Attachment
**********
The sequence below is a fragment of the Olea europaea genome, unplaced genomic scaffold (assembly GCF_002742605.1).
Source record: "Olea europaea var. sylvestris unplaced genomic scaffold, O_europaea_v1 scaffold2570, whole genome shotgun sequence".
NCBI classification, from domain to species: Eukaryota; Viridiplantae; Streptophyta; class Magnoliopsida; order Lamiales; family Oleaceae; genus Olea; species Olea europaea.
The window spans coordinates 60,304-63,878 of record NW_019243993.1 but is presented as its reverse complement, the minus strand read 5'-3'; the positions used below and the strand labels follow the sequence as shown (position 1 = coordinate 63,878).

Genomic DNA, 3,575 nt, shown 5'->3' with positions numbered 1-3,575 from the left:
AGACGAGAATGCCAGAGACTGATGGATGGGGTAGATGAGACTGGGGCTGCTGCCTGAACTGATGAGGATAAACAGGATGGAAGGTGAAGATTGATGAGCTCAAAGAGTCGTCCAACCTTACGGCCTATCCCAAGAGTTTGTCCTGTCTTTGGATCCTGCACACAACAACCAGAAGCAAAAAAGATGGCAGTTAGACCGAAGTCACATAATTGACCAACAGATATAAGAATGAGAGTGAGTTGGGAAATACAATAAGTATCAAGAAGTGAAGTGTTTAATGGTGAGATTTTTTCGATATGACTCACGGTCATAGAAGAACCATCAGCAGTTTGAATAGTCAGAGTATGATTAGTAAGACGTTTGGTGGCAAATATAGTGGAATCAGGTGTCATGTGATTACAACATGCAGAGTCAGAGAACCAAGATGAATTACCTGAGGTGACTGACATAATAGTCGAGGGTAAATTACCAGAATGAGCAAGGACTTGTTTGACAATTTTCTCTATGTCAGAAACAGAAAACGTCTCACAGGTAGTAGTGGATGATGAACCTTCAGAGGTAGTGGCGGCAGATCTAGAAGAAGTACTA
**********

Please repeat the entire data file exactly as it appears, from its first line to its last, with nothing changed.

The sequence below is a fragment of the Olea europaea genome, unplaced genomic scaffold (assembly GCF_002742605.1).
Source record: "Olea europaea var. sylvestris unplaced genomic scaffold, O_europaea_v1 scaffold2570, whole genome shotgun sequence".
NCBI classification, from domain to species: Eukaryota; Viridiplantae; Streptophyta; class Magnoliopsida; order Lamiales; family Oleaceae; genus Olea; species Olea europaea.
The window spans coordinates 60,304-63,878 of record NW_019243993.1 but is presented as its reverse complement, the minus strand read 5'-3'; the positions used below and the strand labels follow the sequence as shown (position 1 = coordinate 63,878).

Genomic DNA, 3,575 nt, shown 5'->3' with positions numbered 1-3,575 from the left:
AGACGAGAATGCCAGAGACTGATGGATGGGGTAGATGAGACTGGGGCTGCTGCCTGAACTGATGAGGATAAACAGGATGGAAGGTGAAGATTGATGAGCTCAAAGAGTCGTCCAACCTTACGGCCTATCCCAAGAGTTTGTCCTGTCTTTGGATCCTGCACACAACAACCAGAAGCAAAAAAGATGGCAGTTAGACCGAAGTCACATAATTGACCAACAGATATAAGAATGAGAGTGAGTTGGGAAATACAATAAGTATCAAGAAGTGAAGTGTTTAATGGTGAGATTTTTTCGATATGACTCACGGTCATAGAAGAACCATCAGCAGTTTGAATAGTCAGAGTATGATTAGTAAGACGTTTGGTGGCAAATATAGTGGAATCAGGTGTCATGTGATTACAACATGCAGAGTCAGAGAACCAAGATGAATTACCTGAGGTGACTGACATAATAGTCGAGGGTAAATTACCAGAATGAGCAAGGACTTGTTTGACAATTTTCTCTATGTCAGAAACAGAAAACGTCTCACAGGTAGTAGTGGATGATGAACCTTCAGAGGTAGTGGCGGCAGATCTAGAAGAAGTACTA